Preliminary estimates of Gross Domestic Product for the USVI showed that real GDP decreased 1.7% in 2017 after increasing 0.9% in 2016 (“U.S. Virgin Islands GDP Decreases in 2017,” U.S. Bureau of Economic Analysis, Dec. 17, 2018).

According to the 2016 USVI Kids Count, 37% of children in the U.S. Virgin Islands under the age of 18 live below the poverty threshold. Noted by the publication, the actual figure is likely higher given the cost of living in the territory (based on food, housing and energy costs). The poverty rate is documented as among the highest in the nation. The USVI Bureau of Economic Research reported the unemployment rate in the Territory at 8.4% in 2018, more than twice the national average. (USVI Bureau of Labor Statistics, Unemployment Rates — U.S. Virgin Islands, March 25, 2019).

Continuing to penalize the people of the Virgin Islands for government mismanagement is an undue hardship that many simply cannot afford and will have a negative impact on already financially stressed households and businesses across the Territory.

The Chamber’s position

The St. Croix Chamber of Commerce is strongly against the WAPA rate increase and takes the position that the private sector can no longer be relied upon to bail out WAPA due to the Authority’s and the government of the Virgin Islands’ mismanagement.

Given WAPA is a semi-autonomous government entity, the government of the U.S. Virgin Islands has the first responsibility to fill the $43 million gap to alleviate the hardship on the population, whether by reallocating funds or through securing bonds.

Private sector businesses face the same 18% decrease in customer base as it reflects reductions in population and business. The burden of WAPA mismanagement over the years, and since the propane conversion, must not continually fall on the backs of residents or private sector businesses.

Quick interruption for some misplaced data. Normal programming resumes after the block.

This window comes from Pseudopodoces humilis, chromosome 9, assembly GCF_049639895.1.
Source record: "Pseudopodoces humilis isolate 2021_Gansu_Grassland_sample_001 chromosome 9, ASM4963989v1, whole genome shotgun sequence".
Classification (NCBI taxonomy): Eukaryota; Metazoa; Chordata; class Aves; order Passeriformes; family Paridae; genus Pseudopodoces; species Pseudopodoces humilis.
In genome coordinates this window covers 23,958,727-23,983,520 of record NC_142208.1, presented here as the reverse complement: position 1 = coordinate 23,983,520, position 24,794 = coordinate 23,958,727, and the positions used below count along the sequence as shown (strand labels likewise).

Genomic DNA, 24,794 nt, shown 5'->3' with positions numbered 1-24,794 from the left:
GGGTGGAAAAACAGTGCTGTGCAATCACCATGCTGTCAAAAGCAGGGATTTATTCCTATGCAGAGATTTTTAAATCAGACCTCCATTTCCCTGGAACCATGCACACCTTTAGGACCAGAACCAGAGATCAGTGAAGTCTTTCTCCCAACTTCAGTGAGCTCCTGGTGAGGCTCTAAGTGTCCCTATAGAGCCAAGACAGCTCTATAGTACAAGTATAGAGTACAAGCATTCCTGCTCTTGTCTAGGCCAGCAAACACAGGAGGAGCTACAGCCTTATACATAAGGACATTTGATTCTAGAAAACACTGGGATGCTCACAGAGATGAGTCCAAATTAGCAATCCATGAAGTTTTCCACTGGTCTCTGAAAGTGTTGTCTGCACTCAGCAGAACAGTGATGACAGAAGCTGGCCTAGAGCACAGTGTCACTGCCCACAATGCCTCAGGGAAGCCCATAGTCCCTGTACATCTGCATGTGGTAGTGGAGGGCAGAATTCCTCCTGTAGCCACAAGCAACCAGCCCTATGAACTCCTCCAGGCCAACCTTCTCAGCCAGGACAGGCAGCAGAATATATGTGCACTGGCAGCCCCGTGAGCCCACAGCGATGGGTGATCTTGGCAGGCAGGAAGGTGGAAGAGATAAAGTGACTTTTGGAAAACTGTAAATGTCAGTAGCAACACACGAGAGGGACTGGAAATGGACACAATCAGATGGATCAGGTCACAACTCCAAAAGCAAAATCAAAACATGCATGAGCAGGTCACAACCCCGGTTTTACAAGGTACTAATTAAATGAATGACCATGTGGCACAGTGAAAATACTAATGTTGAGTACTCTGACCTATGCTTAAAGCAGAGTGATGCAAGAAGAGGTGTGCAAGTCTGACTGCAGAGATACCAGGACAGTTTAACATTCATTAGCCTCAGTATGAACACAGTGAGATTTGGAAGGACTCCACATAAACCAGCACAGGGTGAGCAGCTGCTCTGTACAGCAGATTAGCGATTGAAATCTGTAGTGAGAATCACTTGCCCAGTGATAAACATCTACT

An increase in WAPA rates will only serve to force more consumers off the grid, reducing the ratepayer base and further straining the Authority’s operating budget.

Additionally, with more than 37% of the children living below the national poverty threshold and an unemployment rate of 8.4% (2018) across the Territory, the proposed rate increases put an undue burden on an already economically challenged population.

“It seems the private sector must be the savior of WAPA once again, even if that calls for our own demise” said St. Croix Chamber Chairman Ryan Nelthropp.

In light of the austere measures WAPA has taken to swiftly shut off service to late paying residents and businesses, the government of the Virgin Islands needs to pay in full and bring current their outstanding WAPA bills totaling an amount in excess of $50 million across government agencies, including $23.2 million owed by Juan F. Luis Hospital and Schneider Regional Medical Center, before any additional tariffs are levied on private sector ratepayers.

The St. Croix Chamber of Commerce also recommends that WAPA devise a long-term strategy for profitability and sustainability, much like our neighboring Caribbean islands. As reported in a January 2019 article on the “New Energy Events” website, large-scale solar projects are in the works on Anguilla, The Bahamas, Turks and Caicos, Barbuda, and St. Vincent and the Grenadines. Jamaica has committed to 50% renewables, including solar and wind, by 2030 (6 Renewable Energy Entrepreneurs Lighting Up Jamaica, Forbes.com, Feb. 7, 2019).

As WAPA themselves stated in their own Progress with Propane Fact Sheet, “As expenditures on electricity drop, many households will have more disposable income to partake in other economic activities. Much of this money will be spent on USVI goods and services — improving the local economic outlook.”

The people of the U.S. Virgin Islands have a right to expect a just and reasonable utility rate. The government has a duty to the people to figure out a way to pay for their own mismanagement of the semi-autonomous government agency, WAPA, without causing undue hardship to its citizens and the private sector.